Ongoing case management is provided by allied health professions/partner agencies for issues related to the social determinants of health, such as immigration, mental health, child custody, grief and loss and housing. Registered nurses (RNs) are seeing high numbers of individuals who are not linked to primary care, and as we move to COVID recovery, additional support is required to further expand RNs to work to full scope and nurse practitioners (NPs) working in primary care.

“With the COVID-19 Case Management Program team, some of the early challenges were that when isolation or quarantine is required, we very quickly end up dismantling the social structures that support people in their communities,” said Bernadette. “In order to get resources such as medication, food, and financial assistance to individuals so they can safely and appropriately self- isolate, those resources need to be in place at the time of diagnoses.”

Opioid Response and Withdrawal Management NPs, represented by MGH’s Rosie Yoon and SRCHC’s Hemant Gohil

The opioid crisis is one of Ontario’s most deadly public health crises and these deaths are preventable. The losses have had devastating impacts on families and communities and have been largely met by silence. Within five days in early May, there were 13 fatal suspected opioid-related overdose calls. Additives in street drugs create a toxic drug supply. Together with pandemic isolation, these are the leading factors contributing to fatal overdoses.

NPs working in our safer supply program aim to increase access to prescription opioids to find alternatives to the unregulated drug supplies. RNs working in Consumption Treatment Services are part of an interdisciplinary team that provides wraparound support to clients and intervenes and administers naloxone or attempts resuscitation.

“Addiction services across the province were widely underfunded well before the pandemic, but the pandemic has highlighted more of the cracks,” said Rosie. “I want to acknowledge that this has been a very difficult time and there has been grief and loss in our communities. Our community partners have helped us through this by rising to the challenge and working in the community to help save lives.”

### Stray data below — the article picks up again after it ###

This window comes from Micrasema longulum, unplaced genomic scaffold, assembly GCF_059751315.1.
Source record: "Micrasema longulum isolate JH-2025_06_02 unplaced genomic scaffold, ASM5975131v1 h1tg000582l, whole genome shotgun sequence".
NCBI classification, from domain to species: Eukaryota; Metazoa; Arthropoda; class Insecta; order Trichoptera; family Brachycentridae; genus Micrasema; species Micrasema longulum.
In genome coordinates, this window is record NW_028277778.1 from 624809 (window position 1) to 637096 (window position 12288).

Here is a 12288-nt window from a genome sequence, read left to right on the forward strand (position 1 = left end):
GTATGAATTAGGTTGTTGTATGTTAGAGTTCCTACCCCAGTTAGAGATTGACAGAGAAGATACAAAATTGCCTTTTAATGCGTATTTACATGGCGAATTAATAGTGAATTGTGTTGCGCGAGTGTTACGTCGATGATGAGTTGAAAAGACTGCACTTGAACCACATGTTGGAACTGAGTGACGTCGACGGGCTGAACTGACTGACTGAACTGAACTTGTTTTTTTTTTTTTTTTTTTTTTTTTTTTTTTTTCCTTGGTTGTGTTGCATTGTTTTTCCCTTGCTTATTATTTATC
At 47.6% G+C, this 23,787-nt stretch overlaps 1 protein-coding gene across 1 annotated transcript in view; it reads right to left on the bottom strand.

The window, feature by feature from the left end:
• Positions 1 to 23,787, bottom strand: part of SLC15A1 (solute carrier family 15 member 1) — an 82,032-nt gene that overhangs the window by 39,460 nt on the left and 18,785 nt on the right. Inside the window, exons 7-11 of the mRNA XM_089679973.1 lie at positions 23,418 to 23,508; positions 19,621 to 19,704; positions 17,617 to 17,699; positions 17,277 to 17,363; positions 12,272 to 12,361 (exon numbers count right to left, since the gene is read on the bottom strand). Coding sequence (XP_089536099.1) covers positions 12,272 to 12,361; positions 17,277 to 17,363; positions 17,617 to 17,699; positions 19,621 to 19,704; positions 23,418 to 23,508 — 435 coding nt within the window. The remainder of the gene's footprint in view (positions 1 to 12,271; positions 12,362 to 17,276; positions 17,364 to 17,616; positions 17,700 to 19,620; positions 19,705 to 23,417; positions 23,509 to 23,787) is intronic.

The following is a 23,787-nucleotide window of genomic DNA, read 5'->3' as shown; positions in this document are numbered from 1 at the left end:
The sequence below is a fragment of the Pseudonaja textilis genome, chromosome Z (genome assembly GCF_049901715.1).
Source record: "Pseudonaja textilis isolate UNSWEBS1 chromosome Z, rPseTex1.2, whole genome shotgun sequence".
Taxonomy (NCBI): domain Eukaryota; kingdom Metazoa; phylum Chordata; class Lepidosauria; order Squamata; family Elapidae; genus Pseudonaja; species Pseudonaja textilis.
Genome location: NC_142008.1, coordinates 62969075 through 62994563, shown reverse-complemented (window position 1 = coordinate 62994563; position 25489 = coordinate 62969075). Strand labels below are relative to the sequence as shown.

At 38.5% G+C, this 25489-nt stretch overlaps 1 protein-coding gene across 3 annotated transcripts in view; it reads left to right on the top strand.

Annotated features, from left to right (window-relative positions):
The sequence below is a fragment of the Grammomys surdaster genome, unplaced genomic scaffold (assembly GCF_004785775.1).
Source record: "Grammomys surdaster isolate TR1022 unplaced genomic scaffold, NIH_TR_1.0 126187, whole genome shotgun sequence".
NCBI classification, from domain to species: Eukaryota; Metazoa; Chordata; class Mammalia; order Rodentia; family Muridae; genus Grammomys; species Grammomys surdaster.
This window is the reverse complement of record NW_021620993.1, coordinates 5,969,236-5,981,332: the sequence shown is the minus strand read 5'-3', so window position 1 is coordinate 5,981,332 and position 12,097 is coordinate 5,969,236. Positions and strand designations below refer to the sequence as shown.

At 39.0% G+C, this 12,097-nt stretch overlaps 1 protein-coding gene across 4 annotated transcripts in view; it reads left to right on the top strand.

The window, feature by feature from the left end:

Leadership of NPs and nurses in system design and East Toronto Family Practice Network (EasT-FPN), represented by Health Access Thorncliffe Park’s (HATP) Rita Wong, East End Community Health Centre’s (East End CHC) Filip Kotynia and South East Toronto Family Health Team’s (SETFHT) Kerry-Anne Ross

NPs and nurses at partner organizations across ETHP, including HATP, East End CHC and SETFHT, are playing a critical role in developing programs and delivering care to support the people of East Toronto. Their roles involve working collaboratively within interdisciplinary teams to support vulnerable clients with wraparound supports, developing and supporting pandemic response initiatives and participating in EasT-FPN, a network of more than 300 family physicians in East Toronto.

“Thank you for bringing us into the realities that you are facing every day as you are helping Ontarians and people in East Toronto through the ravages of COVID, but also many other systemic challenges that we know need to solved,” noted Andrea Horwath near the close of the event.

“My RNAO colleagues and I feel so proud of all of the work the East Toronto Health Partners BPSO OHT is doing,” said Doris Grinspun, CEO at RNAO.

She added that nurses not only provide medical expertise to patients, but also have taken on the additional responsibility of providing companionship and emotional support while families have been unable to visit patients in hospitals and other care settings. “The ways they have worked together has been so admirable throughout this incredibly challenging time.”